When I was a little kid, I decided that I would meet Santa Claus and talk to him. Not the Santa that sits in the mall area outside of Sears, because that was one of Santa’s elves. I was going to talk to the real Santa. In a very determined tone I told my parents my plan while having dinner. “What if every boy and girl wanted to talk to Santa?” my mom asked. It just wasn’t possible. I still remember the vivid image I had in my head of talking to Santa. I would be on the steps, and Mr. Claus would stop what he was doing and we would have a serious discussion. I don’t remember what I wanted to talk to him about, but it was clear that something needed to be discussed.
I thought of this story last week after thinking more and more about the loss of Michael Jackson. Mostly because I think meeting Michael Jackson would be similar to meeting Santa Claus. I would be meeting someone who has brought me a lot of joy, and yet was so far out of my reach, and that maybe was the way it should be.
When I first started listening to music, I went straight to pop, and at the time MJ was king. “Thriller” was the huge album at the time, and was one of the first cassettes I ever owned. During a trip to Vermont, my patient parents and brother were all quiet as I tape recorded the entire video of “Thriller” off MTV, which we didn’t have at home. Not VHS taped. No, I actually had a tape recorder up against the TV, so I could at least capture the sound of the video.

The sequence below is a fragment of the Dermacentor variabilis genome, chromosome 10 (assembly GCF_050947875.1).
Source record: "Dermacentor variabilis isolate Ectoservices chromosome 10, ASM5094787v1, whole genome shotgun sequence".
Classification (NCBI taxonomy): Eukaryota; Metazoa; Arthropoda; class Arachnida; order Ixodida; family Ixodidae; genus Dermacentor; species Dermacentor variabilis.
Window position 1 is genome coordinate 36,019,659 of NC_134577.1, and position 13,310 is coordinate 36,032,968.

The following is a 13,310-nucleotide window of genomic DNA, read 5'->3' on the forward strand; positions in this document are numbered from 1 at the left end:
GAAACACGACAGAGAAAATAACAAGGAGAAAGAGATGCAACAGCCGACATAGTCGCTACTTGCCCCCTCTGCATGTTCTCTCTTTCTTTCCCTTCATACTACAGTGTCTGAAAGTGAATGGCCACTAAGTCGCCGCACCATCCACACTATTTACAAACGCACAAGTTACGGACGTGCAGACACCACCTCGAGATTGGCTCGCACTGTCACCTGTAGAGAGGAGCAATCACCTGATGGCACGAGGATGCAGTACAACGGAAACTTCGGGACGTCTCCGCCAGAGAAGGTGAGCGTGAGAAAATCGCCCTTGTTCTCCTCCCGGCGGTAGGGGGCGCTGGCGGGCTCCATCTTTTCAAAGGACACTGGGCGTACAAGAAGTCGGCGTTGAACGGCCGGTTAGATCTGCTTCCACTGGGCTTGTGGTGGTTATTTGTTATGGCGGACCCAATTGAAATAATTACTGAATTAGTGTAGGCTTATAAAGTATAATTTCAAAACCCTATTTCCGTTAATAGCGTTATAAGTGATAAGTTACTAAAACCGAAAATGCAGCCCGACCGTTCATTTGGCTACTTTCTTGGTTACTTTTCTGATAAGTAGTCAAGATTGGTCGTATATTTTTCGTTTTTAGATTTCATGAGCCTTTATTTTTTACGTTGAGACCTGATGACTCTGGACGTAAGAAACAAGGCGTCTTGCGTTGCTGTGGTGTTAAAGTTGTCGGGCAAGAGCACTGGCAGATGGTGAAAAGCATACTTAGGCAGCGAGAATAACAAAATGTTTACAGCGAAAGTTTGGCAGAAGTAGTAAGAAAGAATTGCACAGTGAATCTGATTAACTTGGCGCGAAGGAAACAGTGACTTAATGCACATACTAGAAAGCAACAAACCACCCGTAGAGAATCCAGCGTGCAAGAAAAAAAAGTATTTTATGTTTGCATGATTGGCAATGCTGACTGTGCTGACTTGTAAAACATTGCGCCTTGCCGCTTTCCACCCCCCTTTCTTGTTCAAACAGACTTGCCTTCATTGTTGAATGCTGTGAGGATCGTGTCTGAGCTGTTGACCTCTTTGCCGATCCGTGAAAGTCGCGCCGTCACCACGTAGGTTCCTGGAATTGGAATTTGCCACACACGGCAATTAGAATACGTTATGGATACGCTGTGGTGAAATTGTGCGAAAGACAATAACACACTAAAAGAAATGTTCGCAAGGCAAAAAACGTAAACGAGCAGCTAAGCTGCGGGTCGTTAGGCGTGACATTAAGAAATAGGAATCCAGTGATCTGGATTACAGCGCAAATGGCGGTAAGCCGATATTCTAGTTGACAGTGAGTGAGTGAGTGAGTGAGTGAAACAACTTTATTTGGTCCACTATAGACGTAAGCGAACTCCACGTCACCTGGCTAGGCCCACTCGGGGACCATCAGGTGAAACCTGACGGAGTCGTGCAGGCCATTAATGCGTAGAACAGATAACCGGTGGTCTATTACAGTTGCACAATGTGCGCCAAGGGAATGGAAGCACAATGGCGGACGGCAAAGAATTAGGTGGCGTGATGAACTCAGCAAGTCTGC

I can’t remember the grade, but during one year of grammar school, we were broken into groups and were to put together skits for a music class. Although MJ had nothing to do with the subject matter we were supposed to working with, our group took it upon ourselves to include a recording of the “Billie Jean” Pepsi commercial and have one member of our group moonwalk to it. I don’t remember him being much of a moonwalker, but that was our choice. We were under the false impression that no other group was doing “Billie Jean.” When the day of performances came, three groups, including us, did a version of “Billie Jean.” Our version was stifled because a girl in our group did not cue up the tape recorder as she was supposed to, and while cueing it up on stage repeatedly and sarcastically said, “Oh, It’s MY fault!” Our poor dancer had to do his weak moonwalking to no music at all.
The other two groups had their acts ruined by the teacher, who I will call Ms Buzz Kill. In the first one, a girl had her back to the audience and had people to the side handing her sunglasses and a white glove, as she prepared to belt out a “Billie Jean” lip-sync. Ms Buzz Kill loudly interrupted and said we must move on, before the song even started. Then in the next one when Robert Warren lip-synced “Billie Jean” and all the girls screamed at the end, Ms Buzz Kill yelled at us. “This is NOT a rock concert!” Thank God Ms Buzz Kill was not present at the Motown Anniversary special.
I didn’t watch the Motown Anniversary special where MJ did his famous moonwalk, but I remember hearing about it. When else has that happened in my lifetime? I’m too young to have experienced the Beatles on Ed Sullivan, but that must have been similar. How often does a performance resonate throughout the land like how often tragic news does?
I realize there are many sides to MJ, including a complex public persona that seemed to continually disintegrate and backfire. From what I have heard, the real MJ didn’t even talk with a high voice! And for someone who was seen as childish and stunted, his songs were adult in nature, reaching a maturity far beyond what he was perceived as having.
I think of the Michael Jackson who gave us great music that I will continue to listen to. The man who worked hard to be a truly great performer, and was incredibly influential in our culture. The man who gave us video performances like “Beat It,” that don’t even seem dated today.
The world would not have been the same without Michael Jackson.